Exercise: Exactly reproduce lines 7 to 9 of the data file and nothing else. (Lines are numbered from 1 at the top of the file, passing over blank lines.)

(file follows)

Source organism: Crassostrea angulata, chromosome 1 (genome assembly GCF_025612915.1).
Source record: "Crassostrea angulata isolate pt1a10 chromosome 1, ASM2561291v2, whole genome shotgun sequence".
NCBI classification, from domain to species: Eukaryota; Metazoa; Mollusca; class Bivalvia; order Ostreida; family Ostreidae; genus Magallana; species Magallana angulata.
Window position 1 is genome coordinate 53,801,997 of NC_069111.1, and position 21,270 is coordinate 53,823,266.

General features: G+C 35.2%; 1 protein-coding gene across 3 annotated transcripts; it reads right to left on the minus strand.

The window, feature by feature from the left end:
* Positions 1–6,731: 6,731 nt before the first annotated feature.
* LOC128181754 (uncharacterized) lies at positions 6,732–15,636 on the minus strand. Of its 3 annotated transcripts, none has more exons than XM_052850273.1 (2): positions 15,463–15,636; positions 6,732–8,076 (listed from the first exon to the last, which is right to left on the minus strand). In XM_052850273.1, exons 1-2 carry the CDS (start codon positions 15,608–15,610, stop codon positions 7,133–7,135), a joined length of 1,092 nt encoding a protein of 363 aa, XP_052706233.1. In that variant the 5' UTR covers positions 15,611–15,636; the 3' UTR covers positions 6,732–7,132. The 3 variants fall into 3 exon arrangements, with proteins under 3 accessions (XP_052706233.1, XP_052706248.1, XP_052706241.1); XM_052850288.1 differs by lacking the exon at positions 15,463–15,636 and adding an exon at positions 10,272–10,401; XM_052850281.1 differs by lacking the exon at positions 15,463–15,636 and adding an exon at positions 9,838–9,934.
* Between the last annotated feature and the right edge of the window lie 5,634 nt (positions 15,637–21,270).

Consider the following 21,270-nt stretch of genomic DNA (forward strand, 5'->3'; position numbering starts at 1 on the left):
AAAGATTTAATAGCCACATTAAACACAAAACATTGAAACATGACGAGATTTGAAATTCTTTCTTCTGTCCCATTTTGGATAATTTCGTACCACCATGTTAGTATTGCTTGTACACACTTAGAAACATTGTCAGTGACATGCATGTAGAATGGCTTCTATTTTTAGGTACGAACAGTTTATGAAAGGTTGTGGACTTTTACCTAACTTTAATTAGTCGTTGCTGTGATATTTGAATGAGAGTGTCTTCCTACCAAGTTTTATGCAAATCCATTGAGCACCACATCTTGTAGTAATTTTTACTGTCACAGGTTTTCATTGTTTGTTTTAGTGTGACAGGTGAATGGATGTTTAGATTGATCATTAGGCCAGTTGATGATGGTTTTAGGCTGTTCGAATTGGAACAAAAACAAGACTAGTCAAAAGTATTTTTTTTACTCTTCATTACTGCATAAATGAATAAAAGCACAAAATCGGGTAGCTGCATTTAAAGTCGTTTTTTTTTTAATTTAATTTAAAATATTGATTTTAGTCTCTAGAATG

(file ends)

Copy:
* Positions 1–6,731: 6,731 nt before the first annotated feature.
* LOC128181754 (uncharacterized) lies at positions 6,732–15,636 on the minus strand. Of its 3 annotated transcripts, none has more exons than XM_052850273.1 (2): positions 15,463–15,636; positions 6,732–8,076 (listed from the first exon to the last, which is right to left on the minus strand). In XM_052850273.1, exons 1-2 carry the CDS (start codon positions 15,608–15,610, stop codon positions 7,133–7,135), a joined length of 1,092 nt encoding a protein of 363 aa, XP_052706233.1. In that variant the 5' UTR covers positions 15,611–15,636; the 3' UTR covers positions 6,732–7,132. The 3 variants fall into 3 exon arrangements, with proteins under 3 accessions (XP_052706233.1, XP_052706248.1, XP_052706241.1); XM_052850288.1 differs by lacking the exon at positions 15,463–15,636 and adding an exon at positions 10,272–10,401; XM_052850281.1 differs by lacking the exon at positions 15,463–15,636 and adding an exon at positions 9,838–9,934.
* Between the last annotated feature and the right edge of the window lie 5,634 nt (positions 15,637–21,270).